I don’t know about you, but I’m fast reaching some final straw moments in my life which have made me question the purpose of my role.
The first of these is public perception of general practice, formulated through repeated vilification from the Government and the media. I used to be adept at ignoring these articles and clinging to the belief that our patients understood our value, both financially and emotionally. However, the recent GP Patient Survey reveals a significant decline in patient satisfaction with GP access, leading to the inevitable tsunami of patient complaints.
As complaints lead, I am spending hours of my time, ironically time which could be better spent seeing patients and improving access, dealing with the outpouring of vitriol about matters which GPs often have little control over. When the starting point for many patients is to go into battle with us, it is often hard to remain positive and buoyant.
But the other final straw moment for me was when I read this Pulse article about NICE approving a drug for raised triglycerides at a cost of £144 per month. With full implementation of this drug, it would cost over £20 million pounds per year in our area alone. This is on the back of other screening and preventative prescribing measures which are being pushed by NHS England and the PCN DES.
The year started with the inclisiran debacle leading to a joint statement from the BMA and RCGP expressing concerns about long-term safety and outcome data. The reimbursement offered by the drug company is only available if delivered in primary care, illustrating once again how easily big pharma can manipulate governments.
The PCN DES in England has jumped on this bandwagon through the cardiovascular and cancer prevention projects. Instead of dealing with the hordes of patients banging on our doors, we are trawling through our lists looking for eligible targets to send for prostate screening or to refer to lipid clinics. And no-one in the ivory towers has done any sort of modelling, to work out the impact of these referrals on secondary care activity, and what must be stopped by both primary and secondary care to accommodate this.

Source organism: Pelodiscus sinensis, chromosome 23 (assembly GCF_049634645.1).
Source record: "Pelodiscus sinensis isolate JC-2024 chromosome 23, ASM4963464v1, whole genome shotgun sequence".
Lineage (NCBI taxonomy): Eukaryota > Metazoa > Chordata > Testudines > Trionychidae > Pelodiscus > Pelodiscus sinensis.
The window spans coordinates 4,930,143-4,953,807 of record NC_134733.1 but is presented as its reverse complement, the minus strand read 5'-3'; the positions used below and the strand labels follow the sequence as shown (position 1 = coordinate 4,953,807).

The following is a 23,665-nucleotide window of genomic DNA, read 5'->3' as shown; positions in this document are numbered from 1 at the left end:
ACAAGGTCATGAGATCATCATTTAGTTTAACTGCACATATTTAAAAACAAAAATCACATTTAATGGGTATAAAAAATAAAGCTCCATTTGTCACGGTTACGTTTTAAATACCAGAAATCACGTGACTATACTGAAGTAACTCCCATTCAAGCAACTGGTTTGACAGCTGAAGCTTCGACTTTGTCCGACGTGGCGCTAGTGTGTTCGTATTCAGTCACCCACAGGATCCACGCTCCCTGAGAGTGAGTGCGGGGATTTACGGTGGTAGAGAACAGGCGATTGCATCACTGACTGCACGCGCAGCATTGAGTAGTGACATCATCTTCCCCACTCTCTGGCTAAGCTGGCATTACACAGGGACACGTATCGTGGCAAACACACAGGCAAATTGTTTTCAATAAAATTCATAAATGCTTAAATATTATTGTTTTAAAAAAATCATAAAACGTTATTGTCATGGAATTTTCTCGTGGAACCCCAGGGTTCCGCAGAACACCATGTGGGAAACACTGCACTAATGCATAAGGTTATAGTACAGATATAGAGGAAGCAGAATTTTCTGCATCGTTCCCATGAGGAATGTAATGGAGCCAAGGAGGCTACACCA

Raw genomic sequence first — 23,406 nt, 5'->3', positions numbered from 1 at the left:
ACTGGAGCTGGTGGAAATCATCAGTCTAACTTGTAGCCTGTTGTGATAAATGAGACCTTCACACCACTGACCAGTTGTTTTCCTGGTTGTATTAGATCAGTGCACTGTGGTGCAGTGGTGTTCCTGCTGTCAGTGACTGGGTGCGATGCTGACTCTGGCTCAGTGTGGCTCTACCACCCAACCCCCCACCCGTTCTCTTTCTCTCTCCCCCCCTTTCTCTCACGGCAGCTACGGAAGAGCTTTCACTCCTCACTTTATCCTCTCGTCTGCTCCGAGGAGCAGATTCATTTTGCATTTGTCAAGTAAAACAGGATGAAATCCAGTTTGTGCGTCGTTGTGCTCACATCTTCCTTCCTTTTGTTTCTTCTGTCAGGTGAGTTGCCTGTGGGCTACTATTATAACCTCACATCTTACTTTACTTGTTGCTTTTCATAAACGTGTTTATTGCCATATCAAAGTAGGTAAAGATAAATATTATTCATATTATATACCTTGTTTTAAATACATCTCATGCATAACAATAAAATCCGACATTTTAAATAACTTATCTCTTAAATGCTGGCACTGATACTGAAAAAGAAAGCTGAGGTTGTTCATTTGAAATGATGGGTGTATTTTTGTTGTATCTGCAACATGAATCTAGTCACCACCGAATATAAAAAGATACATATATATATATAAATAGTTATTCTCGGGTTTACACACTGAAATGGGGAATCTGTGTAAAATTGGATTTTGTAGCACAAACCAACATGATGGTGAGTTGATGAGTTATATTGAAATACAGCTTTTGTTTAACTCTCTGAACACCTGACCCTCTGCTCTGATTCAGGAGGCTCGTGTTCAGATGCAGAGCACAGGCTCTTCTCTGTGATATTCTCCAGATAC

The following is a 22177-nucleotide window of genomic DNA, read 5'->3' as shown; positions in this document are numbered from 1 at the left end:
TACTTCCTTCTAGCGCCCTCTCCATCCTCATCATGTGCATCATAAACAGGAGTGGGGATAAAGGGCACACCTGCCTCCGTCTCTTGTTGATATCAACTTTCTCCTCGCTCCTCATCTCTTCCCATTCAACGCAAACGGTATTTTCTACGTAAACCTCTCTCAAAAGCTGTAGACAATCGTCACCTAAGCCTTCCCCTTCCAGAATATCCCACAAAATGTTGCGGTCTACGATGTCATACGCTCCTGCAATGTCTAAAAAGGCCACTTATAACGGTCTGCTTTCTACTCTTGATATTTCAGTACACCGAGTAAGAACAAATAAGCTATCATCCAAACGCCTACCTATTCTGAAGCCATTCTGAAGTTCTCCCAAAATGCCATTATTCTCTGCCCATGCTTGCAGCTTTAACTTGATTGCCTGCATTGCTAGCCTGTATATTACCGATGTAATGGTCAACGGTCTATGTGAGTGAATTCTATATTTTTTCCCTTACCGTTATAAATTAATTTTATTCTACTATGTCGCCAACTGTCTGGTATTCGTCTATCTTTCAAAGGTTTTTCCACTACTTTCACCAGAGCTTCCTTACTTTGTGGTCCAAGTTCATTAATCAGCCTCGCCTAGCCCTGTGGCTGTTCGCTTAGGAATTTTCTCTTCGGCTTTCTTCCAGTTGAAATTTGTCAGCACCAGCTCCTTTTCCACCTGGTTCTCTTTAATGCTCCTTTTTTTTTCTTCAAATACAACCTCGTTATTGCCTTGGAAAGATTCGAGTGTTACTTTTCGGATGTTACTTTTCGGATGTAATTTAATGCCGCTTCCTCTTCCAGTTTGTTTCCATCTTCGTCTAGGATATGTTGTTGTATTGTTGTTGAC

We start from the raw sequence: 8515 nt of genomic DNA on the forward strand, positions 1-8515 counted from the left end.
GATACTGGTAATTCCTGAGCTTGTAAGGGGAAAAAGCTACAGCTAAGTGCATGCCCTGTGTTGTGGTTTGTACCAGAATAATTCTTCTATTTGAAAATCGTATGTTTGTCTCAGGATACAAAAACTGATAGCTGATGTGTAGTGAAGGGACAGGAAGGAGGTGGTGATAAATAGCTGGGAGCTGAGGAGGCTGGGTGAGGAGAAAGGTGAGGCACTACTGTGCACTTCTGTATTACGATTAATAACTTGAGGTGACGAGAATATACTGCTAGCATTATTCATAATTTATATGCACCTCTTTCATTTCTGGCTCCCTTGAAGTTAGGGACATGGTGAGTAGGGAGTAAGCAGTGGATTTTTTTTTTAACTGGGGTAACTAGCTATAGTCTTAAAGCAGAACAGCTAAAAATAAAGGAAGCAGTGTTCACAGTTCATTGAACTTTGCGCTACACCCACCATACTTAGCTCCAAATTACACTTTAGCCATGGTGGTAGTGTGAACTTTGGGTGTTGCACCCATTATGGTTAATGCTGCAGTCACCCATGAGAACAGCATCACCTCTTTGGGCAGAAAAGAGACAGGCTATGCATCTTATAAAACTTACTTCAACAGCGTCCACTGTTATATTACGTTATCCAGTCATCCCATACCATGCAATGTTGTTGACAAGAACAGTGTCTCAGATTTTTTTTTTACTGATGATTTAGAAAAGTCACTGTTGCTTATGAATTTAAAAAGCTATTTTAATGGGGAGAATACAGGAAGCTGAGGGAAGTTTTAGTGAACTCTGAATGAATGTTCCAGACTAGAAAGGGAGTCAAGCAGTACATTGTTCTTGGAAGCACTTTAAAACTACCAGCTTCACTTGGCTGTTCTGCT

No-one is disputing that prevention is better than cure. But where is the investment in non-medical prevention such as weight loss and smoking cessation; measures that are not funded by drug companies? Before we start to identify silent diseases such as chronic kidney disease and slow growing prostate cancers, shouldn’t we be properly managing those people who are known to have a disease and are in desperate need of secondary care treatment?
I feel like I’m living in some kind of parallel universe where patients in dire need of treatment are on waiting lists to go on waiting lists for out-patient appointments, yet vast sums of money are being directed at population health management and looking for disease in an otherwise well person. This universe also allows elderly people to lie on a floor for twelve hours with a hip fracture, as well as allowing people to die of a cardiac arrest whilst waiting for an ambulance (which is obviously not the fault of the hardworking paramedics).
These days I have a sickly, sinking feeling when I have to admit a patient, as I know they will be languishing on a trolley in ED for hours, only to be discharged far too soon to make room for the next person. The reality on the ground is that we are practising third world medicine, yet the government is spending millions on appearances while Rome burns.
Dr Shaba Nabi is a GP trainer in Bristol. Read more of her blogs here